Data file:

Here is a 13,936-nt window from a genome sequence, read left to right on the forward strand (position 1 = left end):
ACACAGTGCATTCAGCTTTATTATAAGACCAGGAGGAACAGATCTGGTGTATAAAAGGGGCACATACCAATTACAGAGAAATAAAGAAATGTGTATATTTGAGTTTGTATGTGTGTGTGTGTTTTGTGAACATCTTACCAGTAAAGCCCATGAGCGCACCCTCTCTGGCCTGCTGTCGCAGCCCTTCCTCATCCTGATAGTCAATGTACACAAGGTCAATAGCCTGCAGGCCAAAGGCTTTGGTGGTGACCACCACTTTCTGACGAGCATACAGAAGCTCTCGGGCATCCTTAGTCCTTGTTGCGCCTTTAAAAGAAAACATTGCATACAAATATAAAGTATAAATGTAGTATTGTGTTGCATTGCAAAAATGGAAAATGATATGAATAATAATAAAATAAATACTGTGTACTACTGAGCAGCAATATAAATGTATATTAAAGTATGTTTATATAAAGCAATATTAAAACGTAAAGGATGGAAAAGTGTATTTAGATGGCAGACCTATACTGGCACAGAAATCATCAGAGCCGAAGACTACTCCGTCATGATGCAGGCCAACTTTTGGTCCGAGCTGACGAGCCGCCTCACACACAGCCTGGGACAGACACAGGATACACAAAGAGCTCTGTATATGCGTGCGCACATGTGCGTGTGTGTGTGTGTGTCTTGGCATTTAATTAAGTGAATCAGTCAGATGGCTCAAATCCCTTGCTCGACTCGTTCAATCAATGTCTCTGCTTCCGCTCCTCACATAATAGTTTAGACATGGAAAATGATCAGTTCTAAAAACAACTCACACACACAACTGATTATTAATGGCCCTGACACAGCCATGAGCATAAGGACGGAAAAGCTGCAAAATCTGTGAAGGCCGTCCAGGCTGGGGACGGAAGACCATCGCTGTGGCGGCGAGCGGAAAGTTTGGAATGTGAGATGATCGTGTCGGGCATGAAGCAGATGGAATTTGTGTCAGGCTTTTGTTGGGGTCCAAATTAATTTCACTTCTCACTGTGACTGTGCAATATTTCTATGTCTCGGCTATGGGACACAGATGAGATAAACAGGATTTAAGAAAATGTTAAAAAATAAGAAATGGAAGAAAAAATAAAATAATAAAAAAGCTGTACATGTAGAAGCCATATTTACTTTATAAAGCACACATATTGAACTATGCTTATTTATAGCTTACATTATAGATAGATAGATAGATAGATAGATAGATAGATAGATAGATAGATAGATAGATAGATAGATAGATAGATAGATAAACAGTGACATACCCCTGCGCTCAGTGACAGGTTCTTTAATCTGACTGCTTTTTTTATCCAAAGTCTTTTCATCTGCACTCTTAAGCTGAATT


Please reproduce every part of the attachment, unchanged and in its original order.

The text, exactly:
Here is a 13,936-nt window from a genome sequence, read left to right on the forward strand (position 1 = left end):
ACACAGTGCATTCAGCTTTATTATAAGACCAGGAGGAACAGATCTGGTGTATAAAAGGGGCACATACCAATTACAGAGAAATAAAGAAATGTGTATATTTGAGTTTGTATGTGTGTGTGTGTTTTGTGAACATCTTACCAGTAAAGCCCATGAGCGCACCCTCTCTGGCCTGCTGTCGCAGCCCTTCCTCATCCTGATAGTCAATGTACACAAGGTCAATAGCCTGCAGGCCAAAGGCTTTGGTGGTGACCACCACTTTCTGACGAGCATACAGAAGCTCTCGGGCATCCTTAGTCCTTGTTGCGCCTTTAAAAGAAAACATTGCATACAAATATAAAGTATAAATGTAGTATTGTGTTGCATTGCAAAAATGGAAAATGATATGAATAATAATAAAATAAATACTGTGTACTACTGAGCAGCAATATAAATGTATATTAAAGTATGTTTATATAAAGCAATATTAAAACGTAAAGGATGGAAAAGTGTATTTAGATGGCAGACCTATACTGGCACAGAAATCATCAGAGCCGAAGACTACTCCGTCATGATGCAGGCCAACTTTTGGTCCGAGCTGACGAGCCGCCTCACACACAGCCTGGGACAGACACAGGATACACAAAGAGCTCTGTATATGCGTGCGCACATGTGCGTGTGTGTGTGTGTGTCTTGGCATTTAATTAAGTGAATCAGTCAGATGGCTCAAATCCCTTGCTCGACTCGTTCAATCAATGTCTCTGCTTCCGCTCCTCACATAATAGTTTAGACATGGAAAATGATCAGTTCTAAAAACAACTCACACACACAACTGATTATTAATGGCCCTGACACAGCCATGAGCATAAGGACGGAAAAGCTGCAAAATCTGTGAAGGCCGTCCAGGCTGGGGACGGAAGACCATCGCTGTGGCGGCGAGCGGAAAGTTTGGAATGTGAGATGATCGTGTCGGGCATGAAGCAGATGGAATTTGTGTCAGGCTTTTGTTGGGGTCCAAATTAATTTCACTTCTCACTGTGACTGTGCAATATTTCTATGTCTCGGCTATGGGACACAGATGAGATAAACAGGATTTAAGAAAATGTTAAAAAATAAGAAATGGAAGAAAAAATAAAATAATAAAAAAGCTGTACATGTAGAAGCCATATTTACTTTATAAAGCACACATATTGAACTATGCTTATTTATAGCTTACATTATAGATAGATAGATAGATAGATAGATAGATAGATAGATAGATAGATAGATAGATAGATAGATAGATAGATAGATAAACAGTGACATACCCCTGCGCTCAGTGACAGGTTCTTTAATCTGACTGCTTTTTTTATCCAAAGTCTTTTCATCTGCACTCTTAAGCTGAATT